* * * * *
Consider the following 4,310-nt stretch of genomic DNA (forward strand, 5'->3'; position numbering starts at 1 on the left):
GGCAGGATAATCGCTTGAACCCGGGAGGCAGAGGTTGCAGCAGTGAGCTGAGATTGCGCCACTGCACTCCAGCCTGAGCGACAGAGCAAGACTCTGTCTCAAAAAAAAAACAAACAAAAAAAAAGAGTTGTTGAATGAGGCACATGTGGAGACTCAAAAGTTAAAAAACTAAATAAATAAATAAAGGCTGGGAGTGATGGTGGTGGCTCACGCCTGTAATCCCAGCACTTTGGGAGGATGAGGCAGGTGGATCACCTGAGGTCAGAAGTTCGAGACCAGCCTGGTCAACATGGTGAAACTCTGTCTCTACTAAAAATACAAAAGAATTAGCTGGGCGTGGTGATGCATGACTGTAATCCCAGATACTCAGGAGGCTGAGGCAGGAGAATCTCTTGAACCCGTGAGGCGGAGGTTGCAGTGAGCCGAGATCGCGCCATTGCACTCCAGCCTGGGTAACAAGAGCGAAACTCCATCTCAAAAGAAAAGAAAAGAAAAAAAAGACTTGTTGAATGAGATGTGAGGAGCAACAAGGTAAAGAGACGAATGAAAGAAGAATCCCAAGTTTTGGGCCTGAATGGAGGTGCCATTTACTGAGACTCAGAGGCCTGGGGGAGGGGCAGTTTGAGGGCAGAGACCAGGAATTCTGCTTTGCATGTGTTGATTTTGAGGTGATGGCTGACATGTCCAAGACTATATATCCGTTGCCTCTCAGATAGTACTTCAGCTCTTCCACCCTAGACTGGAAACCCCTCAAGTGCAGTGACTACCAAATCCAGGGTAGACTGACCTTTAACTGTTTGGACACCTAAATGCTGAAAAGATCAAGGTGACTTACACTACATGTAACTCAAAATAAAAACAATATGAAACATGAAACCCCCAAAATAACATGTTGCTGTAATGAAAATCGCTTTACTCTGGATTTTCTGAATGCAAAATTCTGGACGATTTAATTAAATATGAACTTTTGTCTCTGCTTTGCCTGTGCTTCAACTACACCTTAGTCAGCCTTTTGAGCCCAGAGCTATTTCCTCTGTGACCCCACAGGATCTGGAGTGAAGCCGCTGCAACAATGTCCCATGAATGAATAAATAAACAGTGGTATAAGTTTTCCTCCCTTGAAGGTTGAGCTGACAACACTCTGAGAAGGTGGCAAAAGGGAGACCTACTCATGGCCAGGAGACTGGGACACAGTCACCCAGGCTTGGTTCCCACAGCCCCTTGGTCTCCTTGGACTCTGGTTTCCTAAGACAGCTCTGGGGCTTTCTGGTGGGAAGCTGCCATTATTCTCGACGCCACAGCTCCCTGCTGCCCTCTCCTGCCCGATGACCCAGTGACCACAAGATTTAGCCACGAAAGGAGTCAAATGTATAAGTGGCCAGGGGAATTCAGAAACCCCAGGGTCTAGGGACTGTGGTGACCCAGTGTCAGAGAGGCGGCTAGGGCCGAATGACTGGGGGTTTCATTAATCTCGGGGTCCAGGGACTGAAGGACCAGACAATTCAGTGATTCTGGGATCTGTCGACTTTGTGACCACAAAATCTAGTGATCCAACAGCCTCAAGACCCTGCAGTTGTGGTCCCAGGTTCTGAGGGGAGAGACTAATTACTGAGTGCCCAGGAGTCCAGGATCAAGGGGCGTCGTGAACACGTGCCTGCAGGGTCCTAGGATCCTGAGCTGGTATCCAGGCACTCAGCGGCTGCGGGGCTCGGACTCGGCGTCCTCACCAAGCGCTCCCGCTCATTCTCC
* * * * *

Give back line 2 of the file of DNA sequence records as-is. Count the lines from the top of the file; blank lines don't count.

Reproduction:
GGCAGGATAATCGCTTGAACCCGGGAGGCAGAGGTTGCAGCAGTGAGCTGAGATTGCGCCACTGCACTCCAGCCTGAGCGACAGAGCAAGACTCTGTCTCAAAAAAAAAACAAACAAAAAAAAAGAGTTGTTGAATGAGGCACATGTGGAGACTCAAAAGTTAAAAAACTAAATAAATAAATAAAGGCTGGGAGTGATGGTGGTGGCTCACGCCTGTAATCCCAGCACTTTGGGAGGATGAGGCAGGTGGATCACCTGAGGTCAGAAGTTCGAGACCAGCCTGGTCAACATGGTGAAACTCTGTCTCTACTAAAAATACAAAAGAATTAGCTGGGCGTGGTGATGCATGACTGTAATCCCAGATACTCAGGAGGCTGAGGCAGGAGAATCTCTTGAACCCGTGAGGCGGAGGTTGCAGTGAGCCGAGATCGCGCCATTGCACTCCAGCCTGGGTAACAAGAGCGAAACTCCATCTCAAAAGAAAAGAAAAGAAAAAAAAGACTTGTTGAATGAGATGTGAGGAGCAACAAGGTAAAGAGACGAATGAAAGAAGAATCCCAAGTTTTGGGCCTGAATGGAGGTGCCATTTACTGAGACTCAGAGGCCTGGGGGAGGGGCAGTTTGAGGGCAGAGACCAGGAATTCTGCTTTGCATGTGTTGATTTTGAGGTGATGGCTGACATGTCCAAGACTATATATCCGTTGCCTCTCAGATAGTACTTCAGCTCTTCCACCCTAGACTGGAAACCCCTCAAGTGCAGTGACTACCAAATCCAGGGTAGACTGACCTTTAACTGTTTGGACACCTAAATGCTGAAAAGATCAAGGTGACTTACACTACATGTAACTCAAAATAAAAACAATATGAAACATGAAACCCCCAAAATAACATGTTGCTGTAATGAAAATCGCTTTACTCTGGATTTTCTGAATGCAAAATTCTGGACGATTTAATTAAATATGAACTTTTGTCTCTGCTTTGCCTGTGCTTCAACTACACCTTAGTCAGCCTTTTGAGCCCAGAGCTATTTCCTCTGTGACCCCACAGGATCTGGAGTGAAGCCGCTGCAACAATGTCCCATGAATGAATAAATAAACAGTGGTATAAGTTTTCCTCCCTTGAAGGTTGAGCTGACAACACTCTGAGAAGGTGGCAAAAGGGAGACCTACTCATGGCCAGGAGACTGGGACACAGTCACCCAGGCTTGGTTCCCACAGCCCCTTGGTCTCCTTGGACTCTGGTTTCCTAAGACAGCTCTGGGGCTTTCTGGTGGGAAGCTGCCATTATTCTCGACGCCACAGCTCCCTGCTGCCCTCTCCTGCCCGATGACCCAGTGACCACAAGATTTAGCCACGAAAGGAGTCAAATGTATAAGTGGCCAGGGGAATTCAGAAACCCCAGGGTCTAGGGACTGTGGTGACCCAGTGTCAGAGAGGCGGCTAGGGCCGAATGACTGGGGGTTTCATTAATCTCGGGGTCCAGGGACTGAAGGACCAGACAATTCAGTGATTCTGGGATCTGTCGACTTTGTGACCACAAAATCTAGTGATCCAACAGCCTCAAGACCCTGCAGTTGTGGTCCCAGGTTCTGAGGGGAGAGACTAATTACTGAGTGCCCAGGAGTCCAGGATCAAGGGGCGTCGTGAACACGTGCCTGCAGGGTCCTAGGATCCTGAGCTGGTATCCAGGCACTCAGCGGCTGCGGGGCTCGGACTCGGCGTCCTCACCAAGCGCTCCCGCTCATTCTCC